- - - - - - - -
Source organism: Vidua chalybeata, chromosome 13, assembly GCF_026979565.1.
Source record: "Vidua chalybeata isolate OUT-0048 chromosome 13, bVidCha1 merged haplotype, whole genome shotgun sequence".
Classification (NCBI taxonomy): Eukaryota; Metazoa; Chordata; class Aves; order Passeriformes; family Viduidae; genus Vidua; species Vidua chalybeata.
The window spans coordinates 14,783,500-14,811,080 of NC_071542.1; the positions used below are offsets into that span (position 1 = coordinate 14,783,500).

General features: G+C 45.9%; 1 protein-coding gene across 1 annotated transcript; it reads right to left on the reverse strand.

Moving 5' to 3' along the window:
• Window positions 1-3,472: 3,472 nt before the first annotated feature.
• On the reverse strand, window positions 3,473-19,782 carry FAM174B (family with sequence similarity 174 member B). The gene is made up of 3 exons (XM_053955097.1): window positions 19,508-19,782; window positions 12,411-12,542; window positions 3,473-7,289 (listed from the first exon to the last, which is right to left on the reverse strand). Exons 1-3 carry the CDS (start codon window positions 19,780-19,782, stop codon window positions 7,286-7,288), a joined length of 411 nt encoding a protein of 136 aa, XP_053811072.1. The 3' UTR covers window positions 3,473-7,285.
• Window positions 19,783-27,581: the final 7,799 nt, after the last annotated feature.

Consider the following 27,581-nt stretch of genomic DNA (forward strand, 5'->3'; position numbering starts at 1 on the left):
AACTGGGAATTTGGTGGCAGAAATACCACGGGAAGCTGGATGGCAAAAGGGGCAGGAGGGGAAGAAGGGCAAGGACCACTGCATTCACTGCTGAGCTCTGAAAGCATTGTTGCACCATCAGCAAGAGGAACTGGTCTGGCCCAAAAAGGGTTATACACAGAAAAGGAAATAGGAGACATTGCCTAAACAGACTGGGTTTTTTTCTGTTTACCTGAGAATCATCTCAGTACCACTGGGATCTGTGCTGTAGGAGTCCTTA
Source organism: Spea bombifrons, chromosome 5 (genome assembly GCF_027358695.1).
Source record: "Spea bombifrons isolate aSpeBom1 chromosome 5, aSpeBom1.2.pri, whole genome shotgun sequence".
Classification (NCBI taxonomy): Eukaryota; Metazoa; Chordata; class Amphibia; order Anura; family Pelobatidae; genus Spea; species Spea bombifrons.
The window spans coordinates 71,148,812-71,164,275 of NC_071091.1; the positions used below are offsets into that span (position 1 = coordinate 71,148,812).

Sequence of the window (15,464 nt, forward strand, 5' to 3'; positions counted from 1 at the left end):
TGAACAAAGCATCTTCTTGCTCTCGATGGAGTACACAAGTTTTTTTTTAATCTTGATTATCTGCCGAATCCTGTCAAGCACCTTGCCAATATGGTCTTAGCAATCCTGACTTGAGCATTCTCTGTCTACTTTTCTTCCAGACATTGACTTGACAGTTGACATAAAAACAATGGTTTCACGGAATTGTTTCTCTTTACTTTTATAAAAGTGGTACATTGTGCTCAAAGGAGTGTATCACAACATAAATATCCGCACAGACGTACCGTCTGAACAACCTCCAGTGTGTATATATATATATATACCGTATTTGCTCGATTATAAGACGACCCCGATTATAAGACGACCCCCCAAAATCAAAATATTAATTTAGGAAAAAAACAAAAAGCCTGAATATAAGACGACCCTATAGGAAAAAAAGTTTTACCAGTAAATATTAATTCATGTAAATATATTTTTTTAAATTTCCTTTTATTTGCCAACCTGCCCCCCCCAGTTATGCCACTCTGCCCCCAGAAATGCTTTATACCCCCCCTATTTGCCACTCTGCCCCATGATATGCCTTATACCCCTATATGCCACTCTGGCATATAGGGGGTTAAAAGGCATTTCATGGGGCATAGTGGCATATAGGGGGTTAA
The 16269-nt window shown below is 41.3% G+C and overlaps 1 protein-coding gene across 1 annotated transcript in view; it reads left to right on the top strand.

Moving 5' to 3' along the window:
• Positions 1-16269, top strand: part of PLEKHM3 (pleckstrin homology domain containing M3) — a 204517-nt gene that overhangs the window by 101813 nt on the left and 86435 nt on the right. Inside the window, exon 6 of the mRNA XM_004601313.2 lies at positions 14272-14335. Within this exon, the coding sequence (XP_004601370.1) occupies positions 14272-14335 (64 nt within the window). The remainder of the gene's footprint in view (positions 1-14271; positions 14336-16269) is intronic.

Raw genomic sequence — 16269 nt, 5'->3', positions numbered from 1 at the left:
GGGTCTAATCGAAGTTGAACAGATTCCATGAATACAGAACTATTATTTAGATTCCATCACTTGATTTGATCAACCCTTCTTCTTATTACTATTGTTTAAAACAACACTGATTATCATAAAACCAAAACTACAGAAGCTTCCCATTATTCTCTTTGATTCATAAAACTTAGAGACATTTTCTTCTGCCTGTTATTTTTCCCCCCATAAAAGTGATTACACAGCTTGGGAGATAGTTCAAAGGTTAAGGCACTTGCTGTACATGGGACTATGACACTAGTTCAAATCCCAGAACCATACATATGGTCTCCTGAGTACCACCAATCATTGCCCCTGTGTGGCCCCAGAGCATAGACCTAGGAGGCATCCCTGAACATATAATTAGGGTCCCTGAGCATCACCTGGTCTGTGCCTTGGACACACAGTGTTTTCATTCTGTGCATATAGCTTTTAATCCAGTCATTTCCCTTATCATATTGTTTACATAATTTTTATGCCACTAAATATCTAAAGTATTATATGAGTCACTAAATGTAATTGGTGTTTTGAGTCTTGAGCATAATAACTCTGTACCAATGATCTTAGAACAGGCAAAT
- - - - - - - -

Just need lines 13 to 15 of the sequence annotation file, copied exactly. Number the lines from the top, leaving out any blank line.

Source record: "Spea bombifrons isolate aSpeBom1 chromosome 5, aSpeBom1.2.pri, whole genome shotgun sequence".
Classification (NCBI taxonomy): Eukaryota; Metazoa; Chordata; class Amphibia; order Anura; family Pelobatidae; genus Spea; species Spea bombifrons.
The window spans coordinates 71,148,812-71,164,275 of NC_071091.1; the positions used below are offsets into that span (position 1 = coordinate 71,148,812).